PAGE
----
I ordered a special garden catalog a few weeks ago, one that would take me to a place and time I’d never been before – 1931.
You can turn to any page in this catalog,”Dreer’s Garden Book 1931″, and discover something that has long been forgotten and right next to it will be something quite familiar.
With seeds for flowers and vegetables, plus tools, books, plants, and fertilizers, Dreer’s must have been some place back in the day. And with 224 pages, Dreer’s has ever right to call their catalog a book
I was delighted to see that my Dreer’s book came with a blank order form complete with an application for a postal money order and an envelope.
I opened the catalog and started my shopping.
I was pleased to see that they offered ‘Bountiful’ green beans.
I’ve grown ‘Bountiful’ for several years and can recommend it to others.
I noticed that they sell seeds for “white olive radish”.
I didn’t order any white radishes this year, but now I want some.
I did a brief Internet search for “orchid-flowering sweet peas” after seeing these in Dreer’s.
I didn’t find any online, but that’s okay because I already have five or six packets of sweet pea flowers for my garden this year. That’s plenty for my little surburban paradise. But if I found some sweet peas that were called “orchid-flowered”, I would be tempted to get more.
I was impressed that they offered four varieties of Mignonette (Reseda odorata).
In case you can’t read the description, Dreer’s notes that “no garden is complete without a bed of Mignonette“. How is is that until this winter I had never heard of Mignonette?
Dreer’s even included a picture of Mignonette, even though it is grown more for fragrance than looks.
Please let me know if you ever find seeds for Red Goliath Mignonette, pictured here. I have found seeds for ‘Machet’ and ordered enough for me to try it in my garden, plus a few extra packets that I’ve given away to other gardeners who have agreed to grow it this year and report back to me about how it did. But I haven’t found any seeds for ‘Red Goliath’
Goodness, they had a whole page listing books on “Horticultural and Kindred Subjects”.
Thanks to the Internet and people who sell used gardening books in good condition, three of the books listed by Dreer’s are on their way to me now.
Tools? Yes, Dreer’s has all kinds of interesting tools for sale including this assortment of hoes.
I don’t think I have any in my hoe collection that are like no. 1 and no. 4. I need to keep an eye out for them “wherever old hoes are sold”.
There’s much more to explore in Dreer’s and the companion catalog “Dreer’s Midsummer List”.
I am just getting started on their perennial section.
Dreer’s wrote, “The growing popularity of the Old-Fashioned Hardy Garden Flowers, the inhabitants of the perennial garden, is not at all surprising when we consider the many varied and pleasant changes which take place throughout the entire growing season in a well-arranged hardy border, in which every week – yes, every day – brings forth something fresh and new to interest and delight even the most critical.”
Perfect. Isn’t that what a garden, and a gardener’s life, is all about? Daily, we find “something fresh and new to interest and delight even the most critical”.
Many thanks to all those gardeners who shared “something new to interest and delight” in their gardens in February for Garden Bloggers’ Bloom Day. I hope that your gardens continue to delight you and that you continue to share them with others often, online and in person.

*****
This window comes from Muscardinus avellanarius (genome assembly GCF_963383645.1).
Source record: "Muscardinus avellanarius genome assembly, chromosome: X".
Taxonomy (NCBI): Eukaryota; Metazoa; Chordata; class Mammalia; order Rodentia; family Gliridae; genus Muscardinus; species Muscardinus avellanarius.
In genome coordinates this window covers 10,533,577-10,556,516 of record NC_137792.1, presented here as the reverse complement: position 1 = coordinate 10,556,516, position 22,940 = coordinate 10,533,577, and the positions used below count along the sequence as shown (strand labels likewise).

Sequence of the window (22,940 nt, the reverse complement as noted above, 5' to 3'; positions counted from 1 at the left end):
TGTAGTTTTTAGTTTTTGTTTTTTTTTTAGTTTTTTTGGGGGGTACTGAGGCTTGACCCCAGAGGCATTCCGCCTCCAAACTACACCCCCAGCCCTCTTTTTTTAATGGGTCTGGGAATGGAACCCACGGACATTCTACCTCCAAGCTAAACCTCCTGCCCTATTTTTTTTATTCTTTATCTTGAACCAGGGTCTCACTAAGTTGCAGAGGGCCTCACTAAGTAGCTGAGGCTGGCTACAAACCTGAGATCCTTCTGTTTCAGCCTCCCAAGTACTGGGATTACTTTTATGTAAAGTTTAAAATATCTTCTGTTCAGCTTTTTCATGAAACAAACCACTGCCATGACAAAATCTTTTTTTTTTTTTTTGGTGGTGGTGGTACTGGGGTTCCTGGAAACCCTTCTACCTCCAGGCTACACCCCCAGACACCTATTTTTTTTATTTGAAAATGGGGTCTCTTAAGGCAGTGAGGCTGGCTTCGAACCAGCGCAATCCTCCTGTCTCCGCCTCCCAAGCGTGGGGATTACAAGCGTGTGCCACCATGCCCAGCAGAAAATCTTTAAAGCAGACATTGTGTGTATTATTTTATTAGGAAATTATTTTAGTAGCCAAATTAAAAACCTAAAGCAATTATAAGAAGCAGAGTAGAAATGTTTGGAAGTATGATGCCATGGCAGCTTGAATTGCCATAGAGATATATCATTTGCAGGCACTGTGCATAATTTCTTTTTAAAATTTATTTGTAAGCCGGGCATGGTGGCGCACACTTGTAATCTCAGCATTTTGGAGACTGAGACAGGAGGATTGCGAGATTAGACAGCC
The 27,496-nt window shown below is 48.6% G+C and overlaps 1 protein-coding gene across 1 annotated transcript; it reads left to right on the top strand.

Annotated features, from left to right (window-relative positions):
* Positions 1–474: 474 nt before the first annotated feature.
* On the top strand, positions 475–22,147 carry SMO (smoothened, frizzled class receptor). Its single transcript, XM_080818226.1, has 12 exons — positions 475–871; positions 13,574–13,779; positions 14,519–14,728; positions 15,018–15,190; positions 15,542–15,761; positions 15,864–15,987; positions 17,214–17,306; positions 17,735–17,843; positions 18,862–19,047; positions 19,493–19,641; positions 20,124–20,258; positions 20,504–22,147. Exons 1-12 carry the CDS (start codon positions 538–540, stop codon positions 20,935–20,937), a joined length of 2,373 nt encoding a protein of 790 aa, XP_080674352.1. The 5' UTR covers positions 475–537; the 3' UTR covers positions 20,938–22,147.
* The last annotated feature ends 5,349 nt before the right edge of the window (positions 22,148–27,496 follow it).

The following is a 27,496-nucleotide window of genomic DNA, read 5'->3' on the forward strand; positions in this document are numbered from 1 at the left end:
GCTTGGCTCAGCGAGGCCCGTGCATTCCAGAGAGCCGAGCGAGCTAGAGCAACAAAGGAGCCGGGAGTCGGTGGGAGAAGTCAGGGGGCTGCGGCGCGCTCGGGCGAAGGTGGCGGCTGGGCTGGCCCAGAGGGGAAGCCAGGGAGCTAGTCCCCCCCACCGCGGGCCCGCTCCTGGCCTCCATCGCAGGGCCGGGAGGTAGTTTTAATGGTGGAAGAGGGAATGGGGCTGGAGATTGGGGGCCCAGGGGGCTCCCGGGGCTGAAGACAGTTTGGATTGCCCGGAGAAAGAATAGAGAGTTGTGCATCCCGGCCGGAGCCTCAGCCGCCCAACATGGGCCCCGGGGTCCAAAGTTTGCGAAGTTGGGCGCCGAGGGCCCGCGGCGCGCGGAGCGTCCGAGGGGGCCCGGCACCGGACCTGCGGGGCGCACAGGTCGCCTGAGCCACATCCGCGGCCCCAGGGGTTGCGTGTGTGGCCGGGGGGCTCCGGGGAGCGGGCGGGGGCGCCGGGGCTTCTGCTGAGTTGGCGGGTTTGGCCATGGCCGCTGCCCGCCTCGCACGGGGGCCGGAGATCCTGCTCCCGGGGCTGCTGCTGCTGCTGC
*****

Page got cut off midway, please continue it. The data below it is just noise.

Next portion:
Have you tried searching for the varieties listed under Orchid-Flowered sweet peas? It seems to me the Orchid moniker refers to a type, and we might not call them by that type anymore, even though the varieties themselves might still be sold.
That number 4 hoe looks like one Alan Titchmarch used in one of the old videos I've been using to while away the dark evenings. You are doing a good job at saving old gardening books!
There's still wisdom in those old books and catalogs! When you see varieties not easily found, you can totally understand why people are trying to save heirlooms.
The old garden books are amongst my favourites. Enjoyed your visit to 1931.
I think I have a number 4…..
Well that is certainly not a dreary catalog. Who knew there were actual cultivated varieties of mignonette. You are time traveling…a good thing to do in February.
Well, considering that 1931 was only a few years after the Great Depression, I find it somehow apt that this catalogue appeals to us in 2013…
Still, the thirties was a glamorous decade, and I think that also applied to many of the great gardens of the time. But we can be glamorous too, right? Sort of, as we are ankles-deep in mud, pulling weeds out of the borders ourselves, rather than letting our team of gardeners do it…
Sounds like you have a good start on a gardening museum. There's a gardening museum in London, so I nominate you to be in charge state side. Is there a second?
There is a small (and growing) museum of garden tools at the wonderful Reford Gardens in Metis, Quebec. I took a photo when I was there last summer but can't find it now — cataloguing photos isn't my strong suit! Anyway, it takes forever to get to Metis, on the south shore of the St. Lawrence River, about four hours drive from Quebec Ctiy, but the gardens and the garden festival there make the journey well worth the time and effot.
Emily Schiller says
What a wonderful find! Where did you get it? Did you know about it beforehand or just happen on it? I love the writing in these older sources. Often there is a lot more personality in them. The same is true for older cook books. Thanks for the wonderful post!
I love those old fashioned catalogs.
Dee Nash says
I am embarrassed to write that until now I've never heard of Dreer's. So glad you introduced me to it. What a wonderful post Carol. Shopping like it's 1931. ~~Dee